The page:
There are people at every gathering who are just dying for someone else to make the first move. They don’t know they should be doing it. Because they never read this blog. Or How To Work A Room. Or danced with me in Junior High. Help them out. Be a host. They may be extremely interesting or valuable to you. They’re just not comfortable initiating. So you have to be. And you’ll enjoy the rewards.  You never know when that total stranger may have the kindness, connection or kidney you need.

How do you respond when someone asks for a HUGE favor?

How do you respond when someone asks for a HUGE favor?

I recently received a cryptic text from my good friend Stacy Sollenberger in Atlanta. It simply said, ‘Do you have a few minutes to talk? I have a HUGE favor to ask you.’ My curiosity was piqued. What could Stacy’s huge favor possibly be? Does she need me to take in one of her brainiac kids for a summer to teach them what a non-brainiac parent is like? Does she need a kidney? Does she need bail money? (I figured it was bail money). Either way, huge favors are interesting. Because having to ask someone for a huge favor is an inherently awkward situation.

Which begs the question, how do you respond when someone asks you for a huge favor? Do you lean in and want to help any way you can? Do you open up your excuse case (the buck-passing cousin to the suitcase) and pull out a good excuse because you are not into offering favors? Do you worry that the favor, and therefore your personal sacrifice will be too great? Or does it all depend on who is asking?

Now, back to the story.

Stacy called the next morning and revealed the favor…

Stacy co-chairs a remarkable organization called Emerge Scholarships. They offer academic scholarships to women whose educations have been interrupted, who are doing everything they can to better their lives, despite facing and overcoming some ridiculous obstacles. The kicker: to earn the scholarship you also have to be giving back to your community.

Stacy asked me if I would be willing to MC Emerge Scholarship’s annual celebration luncheon. What The What? This was no HUGE favor. This was a HUGE opportunity for me to help a great organization in its efforts to help others. Not to mention it’s an opportunity to dust off my powder blue bell-bottomed tuxedo.

She said, “We want the event to be fun, and uplifting and a good time for everyone.”  Which was perfect, because I triple majored in those areas in college.  I was all in on this favor. So we began planning.

The more I heard about the women Emerge Scholarships helps the prouder I was to be involved. I heard story after story of inspiring  women who had faced things that would cause others to throw in the proverbial towel on their dreams. Disease, divorce, abuse, poverty, etc. Yet these women were determined to complete their education in order to become the person they had always envisioned, and provide a better future for their families. On top of that, the eligible women were all helping others, despite facing real struggles themselves. This is a special sub-set of human.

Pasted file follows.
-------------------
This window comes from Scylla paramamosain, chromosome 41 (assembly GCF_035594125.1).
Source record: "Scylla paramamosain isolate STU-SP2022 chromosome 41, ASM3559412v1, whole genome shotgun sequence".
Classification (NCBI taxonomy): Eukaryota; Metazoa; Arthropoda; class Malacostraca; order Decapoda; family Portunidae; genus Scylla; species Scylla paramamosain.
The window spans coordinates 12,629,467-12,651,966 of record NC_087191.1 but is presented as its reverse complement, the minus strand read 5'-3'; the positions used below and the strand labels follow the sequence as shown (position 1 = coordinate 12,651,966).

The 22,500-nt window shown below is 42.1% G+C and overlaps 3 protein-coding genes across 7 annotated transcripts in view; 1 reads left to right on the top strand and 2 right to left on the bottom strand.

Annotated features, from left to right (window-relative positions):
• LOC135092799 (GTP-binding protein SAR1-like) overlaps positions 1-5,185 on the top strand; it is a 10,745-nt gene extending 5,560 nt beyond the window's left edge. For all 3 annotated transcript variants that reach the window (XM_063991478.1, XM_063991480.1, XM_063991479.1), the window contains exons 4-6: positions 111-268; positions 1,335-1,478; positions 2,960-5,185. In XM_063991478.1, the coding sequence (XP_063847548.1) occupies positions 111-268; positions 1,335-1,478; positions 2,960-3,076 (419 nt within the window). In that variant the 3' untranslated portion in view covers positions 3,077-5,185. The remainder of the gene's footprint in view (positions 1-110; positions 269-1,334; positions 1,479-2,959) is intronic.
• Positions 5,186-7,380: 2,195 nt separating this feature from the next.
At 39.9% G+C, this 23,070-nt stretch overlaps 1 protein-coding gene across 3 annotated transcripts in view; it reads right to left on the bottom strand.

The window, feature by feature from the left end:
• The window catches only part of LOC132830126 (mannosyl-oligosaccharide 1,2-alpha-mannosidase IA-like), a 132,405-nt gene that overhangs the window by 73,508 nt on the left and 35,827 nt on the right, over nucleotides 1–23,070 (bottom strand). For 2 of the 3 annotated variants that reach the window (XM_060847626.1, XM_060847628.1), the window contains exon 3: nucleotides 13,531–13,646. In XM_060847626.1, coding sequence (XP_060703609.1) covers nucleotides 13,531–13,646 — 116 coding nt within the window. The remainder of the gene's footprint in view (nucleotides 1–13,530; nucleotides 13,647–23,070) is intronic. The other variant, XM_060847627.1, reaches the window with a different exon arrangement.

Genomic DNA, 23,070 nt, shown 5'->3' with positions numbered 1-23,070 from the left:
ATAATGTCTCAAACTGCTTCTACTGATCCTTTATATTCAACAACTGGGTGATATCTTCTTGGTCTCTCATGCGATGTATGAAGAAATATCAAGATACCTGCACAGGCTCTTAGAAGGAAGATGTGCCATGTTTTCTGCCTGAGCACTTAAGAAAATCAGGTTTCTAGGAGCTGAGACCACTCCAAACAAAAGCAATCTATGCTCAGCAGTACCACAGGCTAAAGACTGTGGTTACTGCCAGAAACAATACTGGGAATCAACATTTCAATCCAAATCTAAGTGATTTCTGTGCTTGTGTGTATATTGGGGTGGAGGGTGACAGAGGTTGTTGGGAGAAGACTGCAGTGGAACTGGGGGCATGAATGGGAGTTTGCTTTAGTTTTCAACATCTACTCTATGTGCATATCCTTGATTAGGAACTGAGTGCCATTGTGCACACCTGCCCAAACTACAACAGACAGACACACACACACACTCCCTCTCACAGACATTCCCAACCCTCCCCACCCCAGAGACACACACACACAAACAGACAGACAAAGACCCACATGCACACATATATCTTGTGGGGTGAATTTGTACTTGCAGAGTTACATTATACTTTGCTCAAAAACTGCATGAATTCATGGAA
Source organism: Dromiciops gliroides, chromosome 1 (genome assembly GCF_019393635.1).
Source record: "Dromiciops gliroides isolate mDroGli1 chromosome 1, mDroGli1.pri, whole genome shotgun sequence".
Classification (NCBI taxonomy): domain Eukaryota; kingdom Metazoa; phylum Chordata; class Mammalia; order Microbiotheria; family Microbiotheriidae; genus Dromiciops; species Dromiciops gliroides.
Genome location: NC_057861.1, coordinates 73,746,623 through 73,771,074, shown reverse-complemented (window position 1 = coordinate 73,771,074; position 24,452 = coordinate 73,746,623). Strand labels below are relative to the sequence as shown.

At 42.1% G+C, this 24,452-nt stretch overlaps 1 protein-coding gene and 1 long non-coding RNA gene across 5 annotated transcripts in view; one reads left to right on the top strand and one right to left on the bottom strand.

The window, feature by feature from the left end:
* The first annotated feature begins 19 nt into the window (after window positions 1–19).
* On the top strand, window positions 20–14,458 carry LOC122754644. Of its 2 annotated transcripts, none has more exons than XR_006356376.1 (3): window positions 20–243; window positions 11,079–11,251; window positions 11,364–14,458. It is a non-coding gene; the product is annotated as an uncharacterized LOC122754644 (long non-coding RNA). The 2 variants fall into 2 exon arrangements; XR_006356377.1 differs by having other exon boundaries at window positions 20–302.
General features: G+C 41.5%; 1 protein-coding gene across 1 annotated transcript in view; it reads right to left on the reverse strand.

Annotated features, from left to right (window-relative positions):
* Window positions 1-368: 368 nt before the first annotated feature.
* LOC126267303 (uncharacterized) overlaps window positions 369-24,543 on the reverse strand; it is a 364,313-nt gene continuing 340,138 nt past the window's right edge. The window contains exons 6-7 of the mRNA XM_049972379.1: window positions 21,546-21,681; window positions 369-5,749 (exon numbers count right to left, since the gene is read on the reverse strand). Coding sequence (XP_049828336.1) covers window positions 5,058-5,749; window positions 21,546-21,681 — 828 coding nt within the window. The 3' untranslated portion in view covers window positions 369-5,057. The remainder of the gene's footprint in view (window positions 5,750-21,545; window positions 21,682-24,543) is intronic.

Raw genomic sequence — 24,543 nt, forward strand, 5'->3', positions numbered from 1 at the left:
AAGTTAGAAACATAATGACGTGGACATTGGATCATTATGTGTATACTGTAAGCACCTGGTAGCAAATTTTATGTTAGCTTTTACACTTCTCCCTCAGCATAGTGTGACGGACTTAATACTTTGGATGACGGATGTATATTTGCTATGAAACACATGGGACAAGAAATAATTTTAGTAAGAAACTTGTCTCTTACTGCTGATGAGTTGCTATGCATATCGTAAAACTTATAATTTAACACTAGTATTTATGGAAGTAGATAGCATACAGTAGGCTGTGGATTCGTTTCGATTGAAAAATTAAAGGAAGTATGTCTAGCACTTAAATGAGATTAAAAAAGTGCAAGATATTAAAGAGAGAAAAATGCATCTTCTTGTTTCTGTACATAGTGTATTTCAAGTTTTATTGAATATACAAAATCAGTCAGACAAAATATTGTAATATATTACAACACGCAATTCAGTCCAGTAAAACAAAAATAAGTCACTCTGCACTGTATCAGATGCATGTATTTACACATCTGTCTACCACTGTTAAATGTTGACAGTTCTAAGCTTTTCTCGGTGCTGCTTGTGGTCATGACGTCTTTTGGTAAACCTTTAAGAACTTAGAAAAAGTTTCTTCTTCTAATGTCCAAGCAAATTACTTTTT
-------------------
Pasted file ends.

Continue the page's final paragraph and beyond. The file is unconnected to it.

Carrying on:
The vetting process is so thorough, and the candidates so worthy, that this doesn’t even feel like a charitable organization. It feels like an insider-trading deal.  They type of thing Martha Stewart would want in on.  Betting on these women is a sure thing. They are absolutely determined to make the most of the opportunities they have been given. If you are looking for an idea for an inspirational book or movie, talk to one of these women. And my agent. #FindersFee

Emerge Scholarships is the story of strong women who have had great success in life helping other strong women who know that their success is waiting for them, just on the other side of their college degrees.

So I have a HUGE favor to ask of you.

Find a cause you believe in and dedicate a portion of your time every month to helping others who need it. If you are looking for a great cause, and you are in the Atlanta area, and you are a human between the ages of 2 and 122, check out emergeluncheon.swellgives.com. Consider attending the event on Thursday, February 16th. It’s at the Cherokee Country Club in Buckhead (if they will let me in the place, anyone can get it). If you can’t attend, it would he helpful to donate a couple of dollars or offer a quick share of the event on The Twitter or The Facebook.

We should all remember that the more we give, the more we shall receive. And it is immensely enjoyable to give. Especially to those who deserve it, appreciate it, and do their part to amplify the contributions of others.

Thanks for the opportunity, Stacy.  Oh, and I’m not really wearing a blue tuxedo.  An event like this deserves the orange one.

The most inspiring statistic in Super Bowl history.

The most inspiring statistic in Super Bowl history.

Wow! Originally I thought I would post something today about the Super Bowl LI commercials. But I barely remember them. The fragments I do recall are only because I’m trying really, really hard to come up with something. As if I’m being interrogated during a crime investigation.  Um… there was the Skittles spot. Um… then Alfa Romeo showed up for some reason. Justin Timberlake referred to an old NSYNC song. And Terry Bradshaw was a mess. I’m sorry. I’ll go back and watch them later to see what I should have remembered.

Last night was all about the game. It was hyper-relevant to me and my social circles because I grew up in New England as a huge Patriots fan. But I recently lived, and still own a home, in Atlanta. I have great love for my Atlantans and the way they embraced the Y’Albrechts.  I didn’t want either fan base to lose.